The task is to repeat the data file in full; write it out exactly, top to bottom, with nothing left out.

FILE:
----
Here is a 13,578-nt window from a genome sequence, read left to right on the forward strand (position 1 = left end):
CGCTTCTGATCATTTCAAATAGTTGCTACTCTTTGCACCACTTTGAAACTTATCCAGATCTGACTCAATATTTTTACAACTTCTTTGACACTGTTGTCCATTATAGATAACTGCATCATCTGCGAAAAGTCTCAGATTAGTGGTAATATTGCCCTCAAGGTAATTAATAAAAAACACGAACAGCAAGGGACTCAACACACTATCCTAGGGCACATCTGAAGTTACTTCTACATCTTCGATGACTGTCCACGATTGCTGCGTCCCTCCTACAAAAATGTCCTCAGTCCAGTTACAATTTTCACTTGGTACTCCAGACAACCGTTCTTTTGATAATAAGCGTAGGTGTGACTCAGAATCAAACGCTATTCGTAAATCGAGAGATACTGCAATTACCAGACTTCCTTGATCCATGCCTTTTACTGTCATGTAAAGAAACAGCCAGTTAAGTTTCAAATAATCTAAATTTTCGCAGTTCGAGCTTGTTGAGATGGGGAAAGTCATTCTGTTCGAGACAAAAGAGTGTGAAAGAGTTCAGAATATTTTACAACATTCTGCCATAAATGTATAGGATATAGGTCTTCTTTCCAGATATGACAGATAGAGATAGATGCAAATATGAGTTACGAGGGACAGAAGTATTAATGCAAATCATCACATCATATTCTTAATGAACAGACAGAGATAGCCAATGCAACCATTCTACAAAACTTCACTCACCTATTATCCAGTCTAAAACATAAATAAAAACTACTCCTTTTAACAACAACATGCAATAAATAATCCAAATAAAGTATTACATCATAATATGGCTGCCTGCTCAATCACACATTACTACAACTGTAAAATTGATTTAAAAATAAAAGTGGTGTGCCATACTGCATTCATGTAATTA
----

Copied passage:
Here is a 13,578-nt window from a genome sequence, read left to right on the forward strand (position 1 = left end):
CGCTTCTGATCATTTCAAATAGTTGCTACTCTTTGCACCACTTTGAAACTTATCCAGATCTGACTCAATATTTTTACAACTTCTTTGACACTGTTGTCCATTATAGATAACTGCATCATCTGCGAAAAGTCTCAGATTAGTGGTAATATTGCCCTCAAGGTAATTAATAAAAAACACGAACAGCAAGGGACTCAACACACTATCCTAGGGCACATCTGAAGTTACTTCTACATCTTCGATGACTGTCCACGATTGCTGCGTCCCTCCTACAAAAATGTCCTCAGTCCAGTTACAATTTTCACTTGGTACTCCAGACAACCGTTCTTTTGATAATAAGCGTAGGTGTGACTCAGAATCAAACGCTATTCGTAAATCGAGAGATACTGCAATTACCAGACTTCCTTGATCCATGCCTTTTACTGTCATGTAAAGAAACAGCCAGTTAAGTTTCAAATAATCTAAATTTTCGCAGTTCGAGCTTGTTGAGATGGGGAAAGTCATTCTGTTCGAGACAAAAGAGTGTGAAAGAGTTCAGAATATTTTACAACATTCTGCCATAAATGTATAGGATATAGGTCTTCTTTCCAGATATGACAGATAGAGATAGATGCAAATATGAGTTACGAGGGACAGAAGTATTAATGCAAATCATCACATCATATTCTTAATGAACAGACAGAGATAGCCAATGCAACCATTCTACAAAACTTCACTCACCTATTATCCAGTCTAAAACATAAATAAAAACTACTCCTTTTAACAACAACATGCAATAAATAATCCAAATAAAGTATTACATCATAATATGGCTGCCTGCTCAATCACACATTACTACAACTGTAAAATTGATTTAAAAATAAAAGTGGTGTGCCATACTGCATTCATGTAATTA